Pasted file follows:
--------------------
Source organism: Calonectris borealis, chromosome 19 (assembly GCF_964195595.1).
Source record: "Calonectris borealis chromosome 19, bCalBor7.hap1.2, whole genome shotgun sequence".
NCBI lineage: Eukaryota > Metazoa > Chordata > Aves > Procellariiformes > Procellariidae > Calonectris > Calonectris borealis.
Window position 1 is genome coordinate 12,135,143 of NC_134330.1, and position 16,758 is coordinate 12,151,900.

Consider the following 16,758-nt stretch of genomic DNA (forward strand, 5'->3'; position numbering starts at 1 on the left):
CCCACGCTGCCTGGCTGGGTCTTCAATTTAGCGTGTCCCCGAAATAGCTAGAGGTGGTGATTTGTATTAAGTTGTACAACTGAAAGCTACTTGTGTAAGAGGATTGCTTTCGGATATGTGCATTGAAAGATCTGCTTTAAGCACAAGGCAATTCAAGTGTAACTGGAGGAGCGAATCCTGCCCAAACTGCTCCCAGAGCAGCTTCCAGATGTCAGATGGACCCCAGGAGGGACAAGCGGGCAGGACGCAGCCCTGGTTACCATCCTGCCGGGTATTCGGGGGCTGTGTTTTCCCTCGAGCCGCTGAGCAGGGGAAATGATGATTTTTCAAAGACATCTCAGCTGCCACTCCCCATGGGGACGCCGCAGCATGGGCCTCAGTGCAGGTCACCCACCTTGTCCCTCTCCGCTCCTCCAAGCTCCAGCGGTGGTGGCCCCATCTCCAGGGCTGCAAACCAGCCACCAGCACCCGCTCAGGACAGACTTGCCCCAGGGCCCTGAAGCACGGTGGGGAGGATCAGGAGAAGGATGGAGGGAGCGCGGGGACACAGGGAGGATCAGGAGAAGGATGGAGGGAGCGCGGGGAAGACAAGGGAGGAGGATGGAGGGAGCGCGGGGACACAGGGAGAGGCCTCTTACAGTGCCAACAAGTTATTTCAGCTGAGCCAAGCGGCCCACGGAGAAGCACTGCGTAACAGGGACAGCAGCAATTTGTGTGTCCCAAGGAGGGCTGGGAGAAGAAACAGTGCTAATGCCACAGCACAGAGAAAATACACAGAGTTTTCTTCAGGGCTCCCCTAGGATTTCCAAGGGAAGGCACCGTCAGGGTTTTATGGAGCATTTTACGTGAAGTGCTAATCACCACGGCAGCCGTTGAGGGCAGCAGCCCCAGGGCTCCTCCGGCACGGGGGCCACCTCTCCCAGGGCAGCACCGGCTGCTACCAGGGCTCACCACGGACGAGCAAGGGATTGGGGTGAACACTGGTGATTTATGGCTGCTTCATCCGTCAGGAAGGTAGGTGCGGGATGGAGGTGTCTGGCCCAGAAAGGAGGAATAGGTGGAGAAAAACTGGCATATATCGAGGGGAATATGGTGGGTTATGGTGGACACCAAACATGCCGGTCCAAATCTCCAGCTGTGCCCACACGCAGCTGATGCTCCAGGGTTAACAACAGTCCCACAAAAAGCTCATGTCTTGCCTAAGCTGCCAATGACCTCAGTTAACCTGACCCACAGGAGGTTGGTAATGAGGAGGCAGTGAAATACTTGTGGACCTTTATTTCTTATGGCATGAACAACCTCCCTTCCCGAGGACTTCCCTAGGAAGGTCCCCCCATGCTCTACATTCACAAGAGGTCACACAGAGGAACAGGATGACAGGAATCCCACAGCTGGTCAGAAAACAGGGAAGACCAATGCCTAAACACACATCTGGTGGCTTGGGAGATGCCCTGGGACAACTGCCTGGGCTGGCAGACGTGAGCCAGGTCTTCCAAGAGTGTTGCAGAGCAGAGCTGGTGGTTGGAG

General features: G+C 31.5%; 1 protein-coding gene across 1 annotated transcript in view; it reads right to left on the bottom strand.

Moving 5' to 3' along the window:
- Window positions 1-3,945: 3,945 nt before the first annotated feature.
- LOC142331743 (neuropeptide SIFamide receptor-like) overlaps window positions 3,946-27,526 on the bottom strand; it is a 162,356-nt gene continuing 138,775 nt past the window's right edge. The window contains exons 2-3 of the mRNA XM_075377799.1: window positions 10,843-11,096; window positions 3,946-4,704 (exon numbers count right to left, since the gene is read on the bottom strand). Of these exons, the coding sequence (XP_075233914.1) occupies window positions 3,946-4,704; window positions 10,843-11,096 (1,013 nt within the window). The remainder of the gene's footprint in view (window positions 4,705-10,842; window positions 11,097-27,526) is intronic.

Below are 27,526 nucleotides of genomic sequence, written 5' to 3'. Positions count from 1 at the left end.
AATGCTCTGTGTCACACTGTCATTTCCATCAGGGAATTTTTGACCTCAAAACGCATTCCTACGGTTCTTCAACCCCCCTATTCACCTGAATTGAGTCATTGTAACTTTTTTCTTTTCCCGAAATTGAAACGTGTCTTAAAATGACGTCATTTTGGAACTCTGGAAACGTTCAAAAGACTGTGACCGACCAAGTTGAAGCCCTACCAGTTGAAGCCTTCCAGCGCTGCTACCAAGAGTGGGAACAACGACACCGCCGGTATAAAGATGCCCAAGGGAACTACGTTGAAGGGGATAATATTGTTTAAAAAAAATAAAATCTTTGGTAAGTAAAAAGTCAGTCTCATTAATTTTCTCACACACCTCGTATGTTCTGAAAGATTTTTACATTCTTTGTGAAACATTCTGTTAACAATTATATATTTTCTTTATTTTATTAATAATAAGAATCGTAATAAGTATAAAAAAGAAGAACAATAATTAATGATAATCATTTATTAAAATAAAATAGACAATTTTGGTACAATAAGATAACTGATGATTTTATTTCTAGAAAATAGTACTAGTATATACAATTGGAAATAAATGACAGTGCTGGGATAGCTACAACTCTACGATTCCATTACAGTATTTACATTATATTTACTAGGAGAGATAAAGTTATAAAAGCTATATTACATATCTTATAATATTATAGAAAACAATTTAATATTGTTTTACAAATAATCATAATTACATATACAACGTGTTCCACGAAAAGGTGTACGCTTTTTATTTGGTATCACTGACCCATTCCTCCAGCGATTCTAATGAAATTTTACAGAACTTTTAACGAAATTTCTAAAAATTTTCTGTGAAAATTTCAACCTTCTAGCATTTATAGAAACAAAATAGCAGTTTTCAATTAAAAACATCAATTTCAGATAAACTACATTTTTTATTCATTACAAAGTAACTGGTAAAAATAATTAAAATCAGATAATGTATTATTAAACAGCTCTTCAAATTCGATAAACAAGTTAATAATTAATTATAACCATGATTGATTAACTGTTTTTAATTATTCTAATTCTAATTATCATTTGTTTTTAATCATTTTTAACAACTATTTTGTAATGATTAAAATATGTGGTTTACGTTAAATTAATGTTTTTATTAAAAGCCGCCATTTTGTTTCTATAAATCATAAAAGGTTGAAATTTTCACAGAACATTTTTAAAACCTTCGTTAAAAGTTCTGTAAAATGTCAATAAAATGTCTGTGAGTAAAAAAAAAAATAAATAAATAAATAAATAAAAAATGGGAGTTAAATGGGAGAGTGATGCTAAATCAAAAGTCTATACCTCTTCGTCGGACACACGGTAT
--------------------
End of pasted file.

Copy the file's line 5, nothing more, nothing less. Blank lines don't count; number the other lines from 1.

Consider the following 16,758-nt stretch of genomic DNA (forward strand, 5'->3'; position numbering starts at 1 on the left):